With the advent of the industrial revolution, a new oppressed working class emerged in the cities of Europe and North America. Most of them were labourers and craftsmen working in mills and factories. They worked for long hours, earned lower wages and had no facility available to them. The majority of them moved from the countryside to cities to earn a living. They were forced to lead an unhygienic and miserable life in the shanty towns of growing industrial cities.
In the United States, industrialists and corporations traditionally used racism to encourage competition between workers in order to drive down wages for the entire working class and weaken the labour movement. That is why when 10,000 Chinese immigrant workers in 1867 staged a strike demanding higher pay, shorter working hours, a ban on whipping and the right of workers to quit their jobs, no labour union came to their defence. Within few days the strike was crushed.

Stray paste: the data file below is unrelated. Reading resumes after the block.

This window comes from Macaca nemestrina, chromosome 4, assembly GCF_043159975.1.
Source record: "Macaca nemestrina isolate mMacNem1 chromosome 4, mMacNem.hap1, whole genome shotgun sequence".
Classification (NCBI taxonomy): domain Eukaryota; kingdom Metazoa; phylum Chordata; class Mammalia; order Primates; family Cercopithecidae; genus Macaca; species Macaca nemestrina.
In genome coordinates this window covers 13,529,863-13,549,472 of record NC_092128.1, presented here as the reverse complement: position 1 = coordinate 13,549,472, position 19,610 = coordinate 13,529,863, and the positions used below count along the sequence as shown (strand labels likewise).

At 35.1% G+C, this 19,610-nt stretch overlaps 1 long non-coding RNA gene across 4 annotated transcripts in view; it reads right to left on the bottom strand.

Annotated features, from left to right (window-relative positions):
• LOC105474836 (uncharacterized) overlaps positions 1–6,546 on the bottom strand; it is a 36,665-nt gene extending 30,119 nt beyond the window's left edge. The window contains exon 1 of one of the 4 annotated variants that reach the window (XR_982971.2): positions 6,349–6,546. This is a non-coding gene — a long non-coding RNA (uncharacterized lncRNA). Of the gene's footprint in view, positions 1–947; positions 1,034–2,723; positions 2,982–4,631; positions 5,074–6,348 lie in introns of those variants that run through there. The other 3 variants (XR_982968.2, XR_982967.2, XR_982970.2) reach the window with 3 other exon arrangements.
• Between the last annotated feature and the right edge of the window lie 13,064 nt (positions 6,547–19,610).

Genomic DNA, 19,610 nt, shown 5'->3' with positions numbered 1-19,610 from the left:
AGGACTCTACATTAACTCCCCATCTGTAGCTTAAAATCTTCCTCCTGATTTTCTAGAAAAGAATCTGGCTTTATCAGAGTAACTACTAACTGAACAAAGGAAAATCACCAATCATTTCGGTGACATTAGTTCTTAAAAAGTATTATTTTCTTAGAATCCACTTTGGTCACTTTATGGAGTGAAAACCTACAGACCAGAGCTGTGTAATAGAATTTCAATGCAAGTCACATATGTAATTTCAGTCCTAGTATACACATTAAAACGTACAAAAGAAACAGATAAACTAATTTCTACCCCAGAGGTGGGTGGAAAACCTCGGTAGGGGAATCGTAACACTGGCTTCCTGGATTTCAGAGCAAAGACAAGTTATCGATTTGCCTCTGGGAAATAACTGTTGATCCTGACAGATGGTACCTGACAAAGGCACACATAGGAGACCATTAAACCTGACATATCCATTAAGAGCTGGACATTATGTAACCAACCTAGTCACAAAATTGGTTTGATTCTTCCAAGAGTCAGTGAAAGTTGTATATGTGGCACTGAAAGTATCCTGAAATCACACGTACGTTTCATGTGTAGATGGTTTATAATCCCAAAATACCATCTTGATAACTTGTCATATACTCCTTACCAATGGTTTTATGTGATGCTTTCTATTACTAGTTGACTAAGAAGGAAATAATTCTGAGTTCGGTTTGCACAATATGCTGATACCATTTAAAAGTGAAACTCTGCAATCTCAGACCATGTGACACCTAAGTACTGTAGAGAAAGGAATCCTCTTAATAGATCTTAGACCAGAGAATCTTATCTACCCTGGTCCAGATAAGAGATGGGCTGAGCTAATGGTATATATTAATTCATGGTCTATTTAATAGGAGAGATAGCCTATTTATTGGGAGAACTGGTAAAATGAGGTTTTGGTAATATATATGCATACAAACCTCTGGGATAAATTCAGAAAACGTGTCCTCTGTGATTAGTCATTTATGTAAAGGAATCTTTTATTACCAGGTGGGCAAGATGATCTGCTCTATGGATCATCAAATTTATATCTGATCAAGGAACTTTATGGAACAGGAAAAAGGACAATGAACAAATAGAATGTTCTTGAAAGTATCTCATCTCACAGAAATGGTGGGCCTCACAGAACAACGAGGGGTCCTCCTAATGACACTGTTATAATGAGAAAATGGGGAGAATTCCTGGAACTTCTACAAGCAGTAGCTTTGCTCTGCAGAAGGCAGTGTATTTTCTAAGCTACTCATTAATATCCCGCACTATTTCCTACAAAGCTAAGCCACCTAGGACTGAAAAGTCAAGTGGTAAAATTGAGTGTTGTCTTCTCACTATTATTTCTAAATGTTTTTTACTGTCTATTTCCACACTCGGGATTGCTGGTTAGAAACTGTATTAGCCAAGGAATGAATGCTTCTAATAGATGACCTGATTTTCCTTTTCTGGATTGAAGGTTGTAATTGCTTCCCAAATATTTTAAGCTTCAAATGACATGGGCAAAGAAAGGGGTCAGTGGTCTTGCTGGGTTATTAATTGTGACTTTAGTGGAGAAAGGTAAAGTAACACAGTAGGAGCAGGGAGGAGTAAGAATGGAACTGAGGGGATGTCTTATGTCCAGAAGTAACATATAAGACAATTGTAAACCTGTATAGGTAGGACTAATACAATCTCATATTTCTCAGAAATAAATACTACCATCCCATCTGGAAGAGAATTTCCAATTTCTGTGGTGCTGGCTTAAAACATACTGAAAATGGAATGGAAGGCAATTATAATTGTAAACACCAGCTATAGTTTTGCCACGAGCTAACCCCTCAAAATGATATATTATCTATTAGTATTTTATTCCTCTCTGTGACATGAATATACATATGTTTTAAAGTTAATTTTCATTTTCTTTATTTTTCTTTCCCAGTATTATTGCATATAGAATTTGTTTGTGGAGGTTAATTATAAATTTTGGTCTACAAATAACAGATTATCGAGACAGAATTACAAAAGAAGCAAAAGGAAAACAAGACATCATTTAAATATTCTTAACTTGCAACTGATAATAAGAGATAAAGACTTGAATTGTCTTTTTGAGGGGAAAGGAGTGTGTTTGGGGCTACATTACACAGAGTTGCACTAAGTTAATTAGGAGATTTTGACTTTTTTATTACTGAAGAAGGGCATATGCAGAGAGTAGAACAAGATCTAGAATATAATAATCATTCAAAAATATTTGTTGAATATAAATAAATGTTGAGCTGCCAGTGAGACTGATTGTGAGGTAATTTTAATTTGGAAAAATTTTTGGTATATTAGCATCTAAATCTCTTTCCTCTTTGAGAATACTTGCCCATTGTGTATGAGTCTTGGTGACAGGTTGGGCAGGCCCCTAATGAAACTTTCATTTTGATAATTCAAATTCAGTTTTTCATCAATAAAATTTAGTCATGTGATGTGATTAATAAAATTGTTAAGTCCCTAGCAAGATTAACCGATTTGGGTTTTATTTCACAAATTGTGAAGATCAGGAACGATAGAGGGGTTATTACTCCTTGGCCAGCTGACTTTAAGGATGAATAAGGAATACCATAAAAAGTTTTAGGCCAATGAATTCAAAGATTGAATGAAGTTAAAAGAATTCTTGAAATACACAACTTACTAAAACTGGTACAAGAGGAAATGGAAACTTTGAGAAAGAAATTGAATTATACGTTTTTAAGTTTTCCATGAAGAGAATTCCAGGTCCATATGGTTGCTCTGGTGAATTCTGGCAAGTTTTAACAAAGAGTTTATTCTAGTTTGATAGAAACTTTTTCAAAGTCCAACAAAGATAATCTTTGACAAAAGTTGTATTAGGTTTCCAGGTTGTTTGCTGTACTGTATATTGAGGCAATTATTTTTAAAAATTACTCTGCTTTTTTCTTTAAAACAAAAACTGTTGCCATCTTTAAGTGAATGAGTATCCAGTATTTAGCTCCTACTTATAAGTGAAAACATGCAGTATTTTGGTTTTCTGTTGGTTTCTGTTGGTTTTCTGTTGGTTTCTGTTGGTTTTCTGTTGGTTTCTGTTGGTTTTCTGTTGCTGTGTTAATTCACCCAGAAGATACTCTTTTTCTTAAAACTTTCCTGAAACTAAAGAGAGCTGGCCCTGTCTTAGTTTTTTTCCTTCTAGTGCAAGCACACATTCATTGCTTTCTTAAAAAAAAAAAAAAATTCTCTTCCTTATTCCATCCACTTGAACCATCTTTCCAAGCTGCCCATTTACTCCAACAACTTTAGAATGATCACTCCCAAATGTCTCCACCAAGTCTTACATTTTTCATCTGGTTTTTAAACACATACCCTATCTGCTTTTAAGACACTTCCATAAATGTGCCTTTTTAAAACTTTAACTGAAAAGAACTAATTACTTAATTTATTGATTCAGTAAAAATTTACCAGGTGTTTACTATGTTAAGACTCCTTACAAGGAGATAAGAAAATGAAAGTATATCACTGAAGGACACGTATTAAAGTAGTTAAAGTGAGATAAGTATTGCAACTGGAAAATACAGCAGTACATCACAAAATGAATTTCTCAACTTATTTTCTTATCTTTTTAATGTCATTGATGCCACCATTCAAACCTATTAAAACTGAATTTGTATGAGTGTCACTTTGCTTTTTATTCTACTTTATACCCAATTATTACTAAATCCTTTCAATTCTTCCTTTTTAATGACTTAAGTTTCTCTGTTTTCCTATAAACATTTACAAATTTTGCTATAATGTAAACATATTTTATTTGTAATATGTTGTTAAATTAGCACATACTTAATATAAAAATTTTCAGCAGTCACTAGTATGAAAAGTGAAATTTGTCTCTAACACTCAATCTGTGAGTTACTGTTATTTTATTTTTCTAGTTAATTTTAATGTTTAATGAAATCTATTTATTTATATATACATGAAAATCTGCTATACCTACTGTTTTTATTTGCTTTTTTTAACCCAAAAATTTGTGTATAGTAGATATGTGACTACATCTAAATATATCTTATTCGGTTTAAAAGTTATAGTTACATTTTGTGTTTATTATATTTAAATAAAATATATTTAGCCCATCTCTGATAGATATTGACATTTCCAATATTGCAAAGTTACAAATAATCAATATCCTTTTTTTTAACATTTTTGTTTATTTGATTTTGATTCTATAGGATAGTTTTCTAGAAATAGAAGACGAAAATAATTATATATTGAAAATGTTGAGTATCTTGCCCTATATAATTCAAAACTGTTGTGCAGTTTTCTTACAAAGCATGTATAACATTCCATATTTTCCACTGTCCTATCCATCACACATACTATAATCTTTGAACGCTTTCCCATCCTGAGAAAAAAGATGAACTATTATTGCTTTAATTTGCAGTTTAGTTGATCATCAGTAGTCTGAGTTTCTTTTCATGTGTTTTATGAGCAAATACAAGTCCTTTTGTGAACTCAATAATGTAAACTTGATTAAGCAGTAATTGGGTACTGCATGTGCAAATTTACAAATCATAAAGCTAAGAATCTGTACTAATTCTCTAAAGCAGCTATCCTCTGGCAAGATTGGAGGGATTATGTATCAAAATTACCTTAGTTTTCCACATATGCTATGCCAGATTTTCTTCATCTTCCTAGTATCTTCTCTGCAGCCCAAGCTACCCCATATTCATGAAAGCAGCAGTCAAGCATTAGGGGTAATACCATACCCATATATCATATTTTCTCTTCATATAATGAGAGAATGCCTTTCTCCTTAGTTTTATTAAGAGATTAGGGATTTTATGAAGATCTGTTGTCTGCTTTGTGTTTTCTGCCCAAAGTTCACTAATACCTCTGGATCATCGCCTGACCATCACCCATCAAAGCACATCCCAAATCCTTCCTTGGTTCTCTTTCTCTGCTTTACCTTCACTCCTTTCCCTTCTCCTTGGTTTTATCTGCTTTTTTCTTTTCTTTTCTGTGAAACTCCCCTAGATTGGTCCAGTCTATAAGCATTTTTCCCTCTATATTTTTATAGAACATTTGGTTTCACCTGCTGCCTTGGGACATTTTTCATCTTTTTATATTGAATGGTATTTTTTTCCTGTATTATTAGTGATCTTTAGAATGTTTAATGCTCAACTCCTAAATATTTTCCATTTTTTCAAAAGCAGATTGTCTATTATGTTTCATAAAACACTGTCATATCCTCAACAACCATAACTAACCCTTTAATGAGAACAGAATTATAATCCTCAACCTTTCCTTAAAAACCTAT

Immigrant workers, who came to this land of opportunity for a better future, provided another service for the US working class, long unacknowledged and broadly unappreciated. Earlier, in 1886, German immigrants incorporated the politics of Marxism into the struggle for the eight-hour working day, pressuring the labour movement from within to challenge the conservative US ideology.
The Federation of Organised Trades and Labour Unions started a movement, inspired by the success of labourers in Canada in 1872. They demanded an eight-hour workday that finally led them to the Chicago riots of May, 1886.
In 1886, activists of the International Working People's Association (IWPA) led the struggle for the eight-hour day and its ground troops were overwhelmingly immigrants. Forty-thousand workers went on strike for the eight-hour day in Chicago, including an altercation with the police on May 3 along with strikers at McCormick Harvester Works that killed four workers and injured many more. A rally was brought out the next day at Haymarket Square, in Chicago, Illinois to protest police brutality which attracted only 1,200, further reducing it to 300 when rain began to fall. As soon as the speeches were concluded, the police entered the square and ordered the rally to disperse.